Killer mice bring albatross population closer to extinction
The Tristan Albatross, one of the world's most threatened birds, has suffered its worst nesting season ever, according to RSPB research. The number of chicks making it through to fledging has decreased rapidly and it is now five times lower than it should be because introduced predatory mice are eating the chicks alive on Gough Island — the bird's only home and a South Atlantic territory of the United Kingdom.
Tristan Albatross (Photo: Richard Cuthbert)
The mice are also affecting the Gough Bunting, one of the world's largest finches and another species endemic to Gough island. A recent survey of the bunting's population reveals that the population has halved within the last two decades. Now there are only an estimated 400–500 pairs left.
Despite the grave situation for both species on Gough Island, government funding to plan for and take forward the eradication of mice is still lacking. This is despite recognition from two prominent House of Commons Committees that the "biodiversity found in the UK Overseas Territories is equally valuable and at a greater risk of loss" (than the UK) and that current levels of funding are "grossly inadequate". Eradicating mice is the single action that would solve the primary conservation threat facing both species. Because of the impact from introduced House Mice, both the Tristan Albatross and the Gough Bunting were listed earlier this year as Critically Endangered, by BirdLife International. This is the highest level of threat before extinction.
Richard Cuthbert is an RSPB scientist who has been researching the mouse problem on Gough Island since 2000. Commenting on the latest results he said: "We've known for a long time that the mice were killing albatross chicks in huge numbers. However, we now know that the albatrosses have suffered their worst year on record. The mice do not affect the adult albatrosses, but we know from our work that these are being killed by longline fishing vessels at sea. So, unsustainable numbers of this bird are being killed on land and at sea. Without conservation efforts, the Tristan Albatross is doomed. We also know that the mice are predators on the eggs and chicks of the Gough Bunting and mouse predation is the main factor behind their recent decline. We also suspect that the mice may compete with the buntings for food, especially during cold winters."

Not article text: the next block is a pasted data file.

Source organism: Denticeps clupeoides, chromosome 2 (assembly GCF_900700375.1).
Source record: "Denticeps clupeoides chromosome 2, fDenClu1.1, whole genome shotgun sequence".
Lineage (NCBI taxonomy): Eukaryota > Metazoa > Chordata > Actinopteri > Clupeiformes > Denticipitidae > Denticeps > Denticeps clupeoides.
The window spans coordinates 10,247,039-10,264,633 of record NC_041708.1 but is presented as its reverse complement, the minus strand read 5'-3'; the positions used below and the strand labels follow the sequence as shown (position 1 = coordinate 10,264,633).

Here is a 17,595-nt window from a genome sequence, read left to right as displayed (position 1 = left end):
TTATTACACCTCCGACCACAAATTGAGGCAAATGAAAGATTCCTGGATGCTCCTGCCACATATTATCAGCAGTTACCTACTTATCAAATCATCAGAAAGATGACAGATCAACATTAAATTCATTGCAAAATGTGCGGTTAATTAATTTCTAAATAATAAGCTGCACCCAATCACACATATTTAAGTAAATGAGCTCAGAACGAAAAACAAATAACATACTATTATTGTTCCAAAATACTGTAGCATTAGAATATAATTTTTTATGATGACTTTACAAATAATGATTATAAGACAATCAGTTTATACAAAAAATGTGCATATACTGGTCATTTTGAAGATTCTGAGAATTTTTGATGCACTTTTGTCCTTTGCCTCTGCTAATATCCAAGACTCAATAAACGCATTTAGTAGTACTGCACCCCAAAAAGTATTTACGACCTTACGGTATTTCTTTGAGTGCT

Gough Bunting (Photo: Richard Cuthbert)
Collaborator Peter Ryan from the University of Cape Town's Percy FitzPatrick Institute has been studying buntings at the island since the 1980s. He said "The decline in bunting numbers is alarming. Without urgent conservation action to remove the mice, both the albatross and the bunting are living on borrowed time."
A complete survey of the Tristan Albatross on Gough Island in January showed there were 1764 adult albatrosses incubating eggs. A later survey revealed that only 246 chicks had survived to fledging.
Richard Cuthbert added: "While some breeding failures would have occurred naturally, the majority of these would have been killed by mice. Far higher numbers of winter-breeding burrowing petrels are also predated by mice. For example, we estimate that half a million Atlantic Petrel chicks will have been eaten last winter."
Tristan Albatross adult with dead chick (Photo: Richard Cuthbert)
The RSPB has been involved in a feasibility study to test whether it is possible to remove the mice. So far, the trials look promising, giving both birds a more optimistic future. Funding on this year's work on Gough has come from the Overseas Territory Environment Programme (OTEP). Removing rats from seabird islands has been conducted in several parts of the world with great success, and the RSPB is working with New Zealand conservationists to tackle removal of the smaller mice. The procedure will involve dropping poisoned bait from helicopters.
Alistair Gammell is the RSPB's International Director. He said: "We are grateful to the Government for funding to allow us to assess the feasibility of removing mice. It is essential that the Government commits adequate funding for the protection of the many threatened species found on the UK's Overseas Territories. We are challenging the Government to prove its commitment to conservation by properly funding conservation initiatives in these territories, and most urgently to commit to funding the removal of mice from Gough."
The RSPB is not alone in calling for greater funding. The House of Commons Environmental Audit Committee on Halting Biodiversity Loss, published in November, stated: "One of the most important contributions that the Government could make to halting biodiversity loss would be to provide more support for the UK Overseas Territories, where it is the eleventh hour for many species. Although England has a number of internationally important species and habitats, the biodiversity found in the UK Overseas Territories is equally valuable and at a greater risk of loss. The Government must act now to protect these areas." The House of Commons Foreign Affairs Committee for the UK Overseas Territories stated in June: "The environmental funding currently being provided by the UK to the Overseas Territories appears grossly inadequate and we recommend that it should be increased."
House Mice were introduced accidentally to Gough island by sealers during the 18th or 19th century.